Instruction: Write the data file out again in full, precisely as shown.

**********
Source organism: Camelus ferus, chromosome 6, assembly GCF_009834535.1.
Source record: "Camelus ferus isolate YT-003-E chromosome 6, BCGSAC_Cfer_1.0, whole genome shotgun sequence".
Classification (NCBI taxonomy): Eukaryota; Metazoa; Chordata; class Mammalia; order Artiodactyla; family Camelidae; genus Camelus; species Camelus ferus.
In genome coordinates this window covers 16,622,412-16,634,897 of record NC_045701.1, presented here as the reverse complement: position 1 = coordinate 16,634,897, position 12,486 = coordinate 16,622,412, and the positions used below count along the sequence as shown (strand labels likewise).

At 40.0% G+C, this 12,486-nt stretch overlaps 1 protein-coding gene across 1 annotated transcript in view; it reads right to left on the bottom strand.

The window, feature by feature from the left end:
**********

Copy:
Source organism: Camelus ferus, chromosome 6, assembly GCF_009834535.1.
Source record: "Camelus ferus isolate YT-003-E chromosome 6, BCGSAC_Cfer_1.0, whole genome shotgun sequence".
Classification (NCBI taxonomy): Eukaryota; Metazoa; Chordata; class Mammalia; order Artiodactyla; family Camelidae; genus Camelus; species Camelus ferus.
In genome coordinates this window covers 16,622,412-16,634,897 of record NC_045701.1, presented here as the reverse complement: position 1 = coordinate 16,634,897, position 12,486 = coordinate 16,622,412, and the positions used below count along the sequence as shown (strand labels likewise).

At 40.0% G+C, this 12,486-nt stretch overlaps 1 protein-coding gene across 1 annotated transcript in view; it reads right to left on the bottom strand.

The window, feature by feature from the left end: